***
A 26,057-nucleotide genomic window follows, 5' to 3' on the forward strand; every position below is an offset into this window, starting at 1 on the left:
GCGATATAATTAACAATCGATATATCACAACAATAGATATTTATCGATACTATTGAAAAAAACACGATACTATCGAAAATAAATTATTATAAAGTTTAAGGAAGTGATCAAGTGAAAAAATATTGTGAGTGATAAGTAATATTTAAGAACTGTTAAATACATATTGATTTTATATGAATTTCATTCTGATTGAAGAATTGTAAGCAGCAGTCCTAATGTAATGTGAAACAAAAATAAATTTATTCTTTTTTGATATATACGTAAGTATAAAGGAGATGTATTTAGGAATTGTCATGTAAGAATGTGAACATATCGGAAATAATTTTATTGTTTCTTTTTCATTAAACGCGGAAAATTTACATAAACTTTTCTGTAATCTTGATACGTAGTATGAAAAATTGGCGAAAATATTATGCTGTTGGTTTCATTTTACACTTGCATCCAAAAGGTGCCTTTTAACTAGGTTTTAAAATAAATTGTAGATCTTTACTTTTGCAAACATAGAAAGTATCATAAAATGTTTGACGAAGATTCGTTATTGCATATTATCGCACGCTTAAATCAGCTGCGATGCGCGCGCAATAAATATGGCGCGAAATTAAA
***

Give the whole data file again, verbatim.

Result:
A 26,057-nucleotide genomic window follows, 5' to 3' on the forward strand; every position below is an offset into this window, starting at 1 on the left:
GCGATATAATTAACAATCGATATATCACAACAATAGATATTTATCGATACTATTGAAAAAAACACGATACTATCGAAAATAAATTATTATAAAGTTTAAGGAAGTGATCAAGTGAAAAAATATTGTGAGTGATAAGTAATATTTAAGAACTGTTAAATACATATTGATTTTATATGAATTTCATTCTGATTGAAGAATTGTAAGCAGCAGTCCTAATGTAATGTGAAACAAAAATAAATTTATTCTTTTTTGATATATACGTAAGTATAAAGGAGATGTATTTAGGAATTGTCATGTAAGAATGTGAACATATCGGAAATAATTTTATTGTTTCTTTTTCATTAAACGCGGAAAATTTACATAAACTTTTCTGTAATCTTGATACGTAGTATGAAAAATTGGCGAAAATATTATGCTGTTGGTTTCATTTTACACTTGCATCCAAAAGGTGCCTTTTAACTAGGTTTTAAAATAAATTGTAGATCTTTACTTTTGCAAACATAGAAAGTATCATAAAATGTTTGACGAAGATTCGTTATTGCATATTATCGCACGCTTAAATCAGCTGCGATGCGCGCGCAATAAATATGGCGCGAAATTAAA